Wednesday 17 June 2015

Book Dissection - slicing up 'Shine' by Candy Gourlay

By Elen Caldecott

A little while ago I managed to insult Candy Gourlay. Not on purpose, she’s too lovely for a deliberate dis. But during a fast and frenetic twitter chat ( #ukmgchat) with Candy as the guest of honour, I said something like ‘who in their right mind would write MG in second person?’…and Candy raised her hand.


Intrigued by the notion, I sought out Shine, a book (partly) written in second person for middle grade readers. For those wondering, second person refers to the second person pronoun ‘you’ (first person is ‘I’, third person is ‘he’ or ‘she’). Very few books are written using this form. Partly, it’s to do with convention, but also it’s quite disturbing, implicating the reader in the action, maybe even telling the reader how to feel. 

Here’s a section of the text from Shine for us to consider:

‘You stumble on the broken promenade. Your breath is coming in gasps and I can hear the thump thump of your heart. You’ve been running.
It’s a beautiful day. The sky is high and not too wet, the sea is broad, the sand white and untrodden, and the mountain gazes greenly over everything like a contented matriarch at the end of a long family table.’

There is a spectrum of options available to a writer using second person. An epistolary novel might use ‘you’ in the context of letters, not implicating the reader at all. Or, at the other end of the spectrum, the reader might be entirely implicated, a little like a text-based rpg game (the first chapters of Half Bad by Sally Green are an example of this).

Candy’s version is closer to the epistolary model – the ‘you’ character is identified at a certain point in the novel, but their identity is not revealed immediately, nor is that of the narrator. This means there is a very interesting interplay at work between ‘you’ and the narrator who is observing ‘you’. 

Look at the opening sentences. The narrator sees stumbling, hears gasps, and can even hear the beat of the runner’s heart. Notice how emphatically they are observing: ‘you stumble’, ‘your breath’, ‘you’ve been’, a form of repetition called polyptoton. ‘You’ is pinned under a microscope. The boundaries between the observed and the observer are thin, and the narrator inhabits the liminal space between them.

But the narrator also has breadth of vision. The scene pans out to take in the sky, the sea, the mountain. ‘You’ is lost for a while from the narrator's God-like perspective. The reason for the running, the gasping, the stumbling isn't considered at all, as if 'you' is actually of no consequence. So, there's a tension: 'you' both fascinates the narrator, and does not affect the narrator.

I won’t tell you who the narrator is, as that would be a spoiler, but I will say that this tension between the narrator, and the ‘you’ character is a tension which beautifully mirrors the plot. 

The setting also provides an interesting device, helping to define both these slightly shadowy characters. ‘You’ is positioned on a broken promenade. I often advise my students to use the setting in order to describe their characters, and that adjective ‘broken’ might equally apply to the running figure, coming so closely after ‘stumble’, as it does.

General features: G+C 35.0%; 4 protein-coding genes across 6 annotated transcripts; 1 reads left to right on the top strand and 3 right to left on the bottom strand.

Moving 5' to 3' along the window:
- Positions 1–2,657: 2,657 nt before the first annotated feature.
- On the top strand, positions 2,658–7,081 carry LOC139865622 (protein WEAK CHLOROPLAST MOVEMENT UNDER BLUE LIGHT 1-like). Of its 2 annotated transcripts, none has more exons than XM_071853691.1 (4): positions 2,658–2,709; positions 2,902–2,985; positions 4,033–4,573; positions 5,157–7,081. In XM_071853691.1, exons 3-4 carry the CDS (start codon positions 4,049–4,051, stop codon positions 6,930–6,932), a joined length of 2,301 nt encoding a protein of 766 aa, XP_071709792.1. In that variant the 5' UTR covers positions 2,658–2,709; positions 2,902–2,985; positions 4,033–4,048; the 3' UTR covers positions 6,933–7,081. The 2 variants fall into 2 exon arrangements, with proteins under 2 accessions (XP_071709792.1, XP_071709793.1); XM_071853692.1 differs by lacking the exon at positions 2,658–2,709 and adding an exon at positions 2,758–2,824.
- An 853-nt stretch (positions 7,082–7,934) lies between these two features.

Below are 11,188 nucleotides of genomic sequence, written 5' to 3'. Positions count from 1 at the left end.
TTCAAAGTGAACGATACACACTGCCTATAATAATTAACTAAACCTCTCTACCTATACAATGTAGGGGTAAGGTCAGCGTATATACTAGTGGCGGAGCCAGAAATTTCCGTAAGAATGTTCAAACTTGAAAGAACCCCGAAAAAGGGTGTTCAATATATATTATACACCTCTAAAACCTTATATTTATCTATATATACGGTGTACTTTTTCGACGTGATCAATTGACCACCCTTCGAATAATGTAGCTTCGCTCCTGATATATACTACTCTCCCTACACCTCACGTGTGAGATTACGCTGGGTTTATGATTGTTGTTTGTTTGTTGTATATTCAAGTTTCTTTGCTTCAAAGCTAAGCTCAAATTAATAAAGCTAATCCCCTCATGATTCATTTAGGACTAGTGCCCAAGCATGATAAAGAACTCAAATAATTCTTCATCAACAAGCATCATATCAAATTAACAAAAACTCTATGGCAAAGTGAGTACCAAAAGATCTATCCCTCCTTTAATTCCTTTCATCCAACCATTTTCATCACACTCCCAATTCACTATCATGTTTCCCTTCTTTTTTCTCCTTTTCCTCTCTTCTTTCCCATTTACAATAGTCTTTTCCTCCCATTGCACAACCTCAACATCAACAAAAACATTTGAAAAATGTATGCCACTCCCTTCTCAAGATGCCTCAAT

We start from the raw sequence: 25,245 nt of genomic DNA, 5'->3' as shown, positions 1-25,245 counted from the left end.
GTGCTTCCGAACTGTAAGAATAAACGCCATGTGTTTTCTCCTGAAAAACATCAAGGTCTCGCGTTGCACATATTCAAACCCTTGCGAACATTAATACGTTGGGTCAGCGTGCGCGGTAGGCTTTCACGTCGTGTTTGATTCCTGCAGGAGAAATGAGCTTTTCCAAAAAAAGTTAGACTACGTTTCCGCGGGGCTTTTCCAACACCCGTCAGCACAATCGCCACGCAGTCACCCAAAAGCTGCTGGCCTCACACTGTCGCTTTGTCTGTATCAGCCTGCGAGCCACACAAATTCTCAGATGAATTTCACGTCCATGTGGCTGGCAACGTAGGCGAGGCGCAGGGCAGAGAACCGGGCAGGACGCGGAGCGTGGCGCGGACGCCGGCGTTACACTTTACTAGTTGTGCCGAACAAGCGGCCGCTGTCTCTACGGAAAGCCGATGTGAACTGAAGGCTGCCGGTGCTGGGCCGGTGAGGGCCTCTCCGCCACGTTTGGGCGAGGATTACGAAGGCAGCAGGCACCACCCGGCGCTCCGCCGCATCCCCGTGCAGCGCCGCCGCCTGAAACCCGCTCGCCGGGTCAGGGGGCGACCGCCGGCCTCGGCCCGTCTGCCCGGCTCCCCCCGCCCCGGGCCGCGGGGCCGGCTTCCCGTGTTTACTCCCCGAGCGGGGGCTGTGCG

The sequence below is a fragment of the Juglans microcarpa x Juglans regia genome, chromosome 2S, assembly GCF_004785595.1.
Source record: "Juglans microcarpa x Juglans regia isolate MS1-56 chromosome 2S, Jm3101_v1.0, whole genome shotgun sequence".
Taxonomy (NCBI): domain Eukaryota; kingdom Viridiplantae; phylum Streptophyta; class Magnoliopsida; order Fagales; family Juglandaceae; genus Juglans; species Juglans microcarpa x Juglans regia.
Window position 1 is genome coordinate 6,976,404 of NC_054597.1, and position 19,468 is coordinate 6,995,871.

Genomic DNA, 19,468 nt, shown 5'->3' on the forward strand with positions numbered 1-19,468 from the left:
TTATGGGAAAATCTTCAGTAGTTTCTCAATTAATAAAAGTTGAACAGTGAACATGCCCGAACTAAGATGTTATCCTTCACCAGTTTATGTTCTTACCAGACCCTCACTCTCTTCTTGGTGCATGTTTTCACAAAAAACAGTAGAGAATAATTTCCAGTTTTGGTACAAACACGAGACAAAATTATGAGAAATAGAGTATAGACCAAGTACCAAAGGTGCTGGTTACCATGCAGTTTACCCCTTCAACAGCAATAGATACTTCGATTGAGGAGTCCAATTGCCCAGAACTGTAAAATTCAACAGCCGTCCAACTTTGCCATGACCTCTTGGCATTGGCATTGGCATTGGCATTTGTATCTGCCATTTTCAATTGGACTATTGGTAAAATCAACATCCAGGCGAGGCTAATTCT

The narrator, on the other hand, has the bucolic vision of the sky and the mountain attached to them. It’s idyllic. And, without spoilers, suits the narrator well. There’s a delicate word choice given to the narrator ‘untrodden’. It suggests solitude, but not loneliness. It also counterbalances nicely with the ‘running’ being done by ‘you’. The subtle implication is that ‘you’ is more physically present, more aggressive, while the narrator is more ethereal.

Finally, it’s worth noting the metaphor, ‘the mountain gazes greenly over everything like a contented matriarch at the end of a long family table’. Mothers and maternal protection are a strong theme in the novel. Here the mountain is personified, by the narrator, as a mother. It’s a satisfying detail for the reader to enjoy.

I hope that this close reading of an assured second person story goes some way towards erasing my faux pas. Candy proves it’s not such a crazy stylistic choice after all!

Elen Caldecott is the author of children's fiction, including the Marsh Road Mysteries.
Her website is, her twitter name is @elencaldecott  


  1. That was really interesting, Elen - I must reread the book now!

  2. Shows that a good writer can make anything work. That's a poor choice of words since 'make' implies some tension and forcing which doesn't produce good writing. When the sound of a tin xylophone is appropriate the adventurous musician goes to Woolworths (I don't want to give publicity to Poundland.) I'll admit I can't resist head hopping sometimes. My readers bear it stoically.

  3. Thank you, Elen. You've got me re-reading my novel too!

  4. Thank you, Elen. You've got me re-reading my novel too!

  5. Thank you, Elen. You've got me re-reading my novel too!

  6. Fascinating. Must re-read. Such a beautiful, multi-layered story.